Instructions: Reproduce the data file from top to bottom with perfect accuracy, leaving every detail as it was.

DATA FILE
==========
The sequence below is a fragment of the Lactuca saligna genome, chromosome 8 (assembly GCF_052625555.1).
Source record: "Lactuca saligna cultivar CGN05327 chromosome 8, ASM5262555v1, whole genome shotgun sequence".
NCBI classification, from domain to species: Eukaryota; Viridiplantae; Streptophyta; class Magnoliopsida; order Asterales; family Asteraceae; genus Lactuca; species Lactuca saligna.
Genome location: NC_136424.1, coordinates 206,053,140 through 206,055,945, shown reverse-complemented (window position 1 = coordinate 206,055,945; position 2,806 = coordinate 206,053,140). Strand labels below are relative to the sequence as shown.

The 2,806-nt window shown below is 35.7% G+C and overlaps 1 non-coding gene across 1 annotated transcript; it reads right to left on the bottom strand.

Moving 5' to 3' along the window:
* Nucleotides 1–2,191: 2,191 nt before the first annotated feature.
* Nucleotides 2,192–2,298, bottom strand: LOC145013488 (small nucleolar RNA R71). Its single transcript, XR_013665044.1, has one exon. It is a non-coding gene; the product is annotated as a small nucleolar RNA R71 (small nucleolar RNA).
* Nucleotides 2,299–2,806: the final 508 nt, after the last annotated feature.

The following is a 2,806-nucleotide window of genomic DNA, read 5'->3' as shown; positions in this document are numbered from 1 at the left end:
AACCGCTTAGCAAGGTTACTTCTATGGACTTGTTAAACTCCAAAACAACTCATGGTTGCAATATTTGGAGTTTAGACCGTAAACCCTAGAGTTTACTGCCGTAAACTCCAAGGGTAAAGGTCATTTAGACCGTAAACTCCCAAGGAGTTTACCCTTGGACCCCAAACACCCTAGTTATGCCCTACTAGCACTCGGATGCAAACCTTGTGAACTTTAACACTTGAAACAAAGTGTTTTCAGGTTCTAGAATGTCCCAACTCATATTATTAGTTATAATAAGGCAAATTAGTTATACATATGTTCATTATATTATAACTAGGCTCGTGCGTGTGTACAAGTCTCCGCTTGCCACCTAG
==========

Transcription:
The sequence below is a fragment of the Lactuca saligna genome, chromosome 8 (assembly GCF_052625555.1).
Source record: "Lactuca saligna cultivar CGN05327 chromosome 8, ASM5262555v1, whole genome shotgun sequence".
NCBI classification, from domain to species: Eukaryota; Viridiplantae; Streptophyta; class Magnoliopsida; order Asterales; family Asteraceae; genus Lactuca; species Lactuca saligna.
Genome location: NC_136424.1, coordinates 206,053,140 through 206,055,945, shown reverse-complemented (window position 1 = coordinate 206,055,945; position 2,806 = coordinate 206,053,140). Strand labels below are relative to the sequence as shown.

The 2,806-nt window shown below is 35.7% G+C and overlaps 1 non-coding gene across 1 annotated transcript; it reads right to left on the bottom strand.

Moving 5' to 3' along the window:
* Nucleotides 1–2,191: 2,191 nt before the first annotated feature.
* Nucleotides 2,192–2,298, bottom strand: LOC145013488 (small nucleolar RNA R71). Its single transcript, XR_013665044.1, has one exon. It is a non-coding gene; the product is annotated as a small nucleolar RNA R71 (small nucleolar RNA).
* Nucleotides 2,299–2,806: the final 508 nt, after the last annotated feature.

The following is a 2,806-nucleotide window of genomic DNA, read 5'->3' as shown; positions in this document are numbered from 1 at the left end:
AACCGCTTAGCAAGGTTACTTCTATGGACTTGTTAAACTCCAAAACAACTCATGGTTGCAATATTTGGAGTTTAGACCGTAAACCCTAGAGTTTACTGCCGTAAACTCCAAGGGTAAAGGTCATTTAGACCGTAAACTCCCAAGGAGTTTACCCTTGGACCCCAAACACCCTAGTTATGCCCTACTAGCACTCGGATGCAAACCTTGTGAACTTTAACACTTGAAACAAAGTGTTTTCAGGTTCTAGAATGTCCCAACTCATATTATTAGTTATAATAAGGCAAATTAGTTATACATATGTTCATTATATTATAACTAGGCTCGTGCGTGTGTACAAGTCTCCGCTTGCCACCTAG